The problem with the last three months of the year for me is that I don’t want to do anything but paint pinecones, bake pumpkin bread and make lists of things to do for the holidays. The redesign project for the blog has been sitting in my lap for three months now, and I haven’t finished it. I hereby swear, now held accountable by blog readers, to get it done by the end of the year.
Also. We found fall in Florida last week. We have super sensitive fall sensors and can scout out the tiniest of dry leaves and the slightest of cool breezes. And when we see them and feel them, we’re all party in the streets. Brett opened the sliding glass doors the other morning and hollered excitedly for me to come feel how amazing and fall-like it was. The shift was barely recognizable, but when we’re talking fall, I’m like a dog who hears high pitch rings unheard by humans. I felt it.
I’m feeling it. We have moss and pinecones, orange and scarlet hidden among all the green, dried pine needles, pumpkin spice lattes, Roasted Cherry and Buttery Carmel nail polish colors, cold fronts and little kids who say things like “I’m going to wear my cozy pajamas because it’s fall now.”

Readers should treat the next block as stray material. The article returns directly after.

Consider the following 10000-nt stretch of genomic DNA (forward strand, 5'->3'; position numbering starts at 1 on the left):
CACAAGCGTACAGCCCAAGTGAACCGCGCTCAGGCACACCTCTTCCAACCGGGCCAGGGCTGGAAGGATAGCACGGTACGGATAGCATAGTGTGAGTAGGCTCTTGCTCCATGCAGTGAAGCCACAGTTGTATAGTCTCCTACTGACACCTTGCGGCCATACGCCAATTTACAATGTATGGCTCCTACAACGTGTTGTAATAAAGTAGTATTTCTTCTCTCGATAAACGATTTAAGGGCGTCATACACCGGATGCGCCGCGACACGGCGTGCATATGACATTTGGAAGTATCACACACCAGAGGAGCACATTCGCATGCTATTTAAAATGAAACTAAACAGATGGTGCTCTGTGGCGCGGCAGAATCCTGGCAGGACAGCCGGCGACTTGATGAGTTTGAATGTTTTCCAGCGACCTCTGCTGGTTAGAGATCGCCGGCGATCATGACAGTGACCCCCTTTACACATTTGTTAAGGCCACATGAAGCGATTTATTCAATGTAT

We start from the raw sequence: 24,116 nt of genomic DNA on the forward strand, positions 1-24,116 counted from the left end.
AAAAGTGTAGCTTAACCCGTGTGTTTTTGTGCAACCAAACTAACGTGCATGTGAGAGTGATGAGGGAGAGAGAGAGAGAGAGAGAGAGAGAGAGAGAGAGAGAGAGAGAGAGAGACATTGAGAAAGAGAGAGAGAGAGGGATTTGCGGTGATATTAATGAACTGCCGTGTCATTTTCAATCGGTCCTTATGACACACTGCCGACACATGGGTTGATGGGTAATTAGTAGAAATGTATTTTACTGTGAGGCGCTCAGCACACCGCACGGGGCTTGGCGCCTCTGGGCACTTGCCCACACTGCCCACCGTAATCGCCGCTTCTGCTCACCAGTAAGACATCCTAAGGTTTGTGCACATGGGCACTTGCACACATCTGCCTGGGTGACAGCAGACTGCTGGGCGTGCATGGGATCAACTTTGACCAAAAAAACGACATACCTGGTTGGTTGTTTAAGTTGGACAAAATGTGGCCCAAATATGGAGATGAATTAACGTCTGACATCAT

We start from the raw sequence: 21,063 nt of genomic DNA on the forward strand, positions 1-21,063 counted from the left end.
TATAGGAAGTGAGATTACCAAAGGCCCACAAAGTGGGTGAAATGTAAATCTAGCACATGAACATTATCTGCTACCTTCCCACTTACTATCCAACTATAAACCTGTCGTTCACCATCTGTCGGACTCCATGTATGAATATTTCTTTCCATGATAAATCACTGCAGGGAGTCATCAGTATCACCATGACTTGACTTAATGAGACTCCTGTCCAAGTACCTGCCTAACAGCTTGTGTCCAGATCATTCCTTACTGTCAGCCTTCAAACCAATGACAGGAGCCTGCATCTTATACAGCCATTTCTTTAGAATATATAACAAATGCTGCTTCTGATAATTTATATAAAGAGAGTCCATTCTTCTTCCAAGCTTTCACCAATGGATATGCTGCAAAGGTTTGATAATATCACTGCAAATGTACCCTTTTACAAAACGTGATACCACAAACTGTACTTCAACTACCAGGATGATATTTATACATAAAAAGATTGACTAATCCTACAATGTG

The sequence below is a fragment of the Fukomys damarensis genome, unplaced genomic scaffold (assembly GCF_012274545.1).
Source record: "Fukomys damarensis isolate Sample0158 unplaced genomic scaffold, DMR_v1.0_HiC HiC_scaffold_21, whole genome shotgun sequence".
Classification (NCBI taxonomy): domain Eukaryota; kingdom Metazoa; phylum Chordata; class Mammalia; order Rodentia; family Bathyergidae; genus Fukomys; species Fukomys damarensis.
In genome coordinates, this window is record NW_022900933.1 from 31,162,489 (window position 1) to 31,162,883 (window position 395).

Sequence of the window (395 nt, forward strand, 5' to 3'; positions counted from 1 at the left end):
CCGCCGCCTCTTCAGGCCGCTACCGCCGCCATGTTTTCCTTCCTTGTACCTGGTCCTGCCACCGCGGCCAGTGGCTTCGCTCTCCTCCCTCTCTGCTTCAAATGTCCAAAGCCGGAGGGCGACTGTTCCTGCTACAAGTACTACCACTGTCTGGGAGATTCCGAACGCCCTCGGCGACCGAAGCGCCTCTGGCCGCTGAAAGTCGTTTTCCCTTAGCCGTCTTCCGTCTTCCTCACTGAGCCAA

And just when I’m thinking my fallometer is measuring some pretty good levels, our box of leaves from Michigan arrived. My cousin Joann sends them every year (2012, 2011, 2010, 2009, 2008). Our mail lady delivered them to my door and I couldn’t help but smile and tell her “They’re leaves. From Michigan!” like she cared or needed to know. I wasted no time in looking for scissors, instead jamming an ink pen through packaging (I broke it) and slicing through tape to loosen the box flaps so that I could at least get a whiff of the north. It was a good batch this year–a lot of maples, a few oaks and aspens but all of them maintaining their color through their 2-day journey to us.
Kids playing in leaves–definitely one of those 14,000 Things to Be Happy About.
I pressed a few leaves between the pages of favorite books so that we’ll forget about them and be pleasantly surprised next year when we randomly find them flattened against Mary Oliver’s words or Beatrix Potter’s pictures.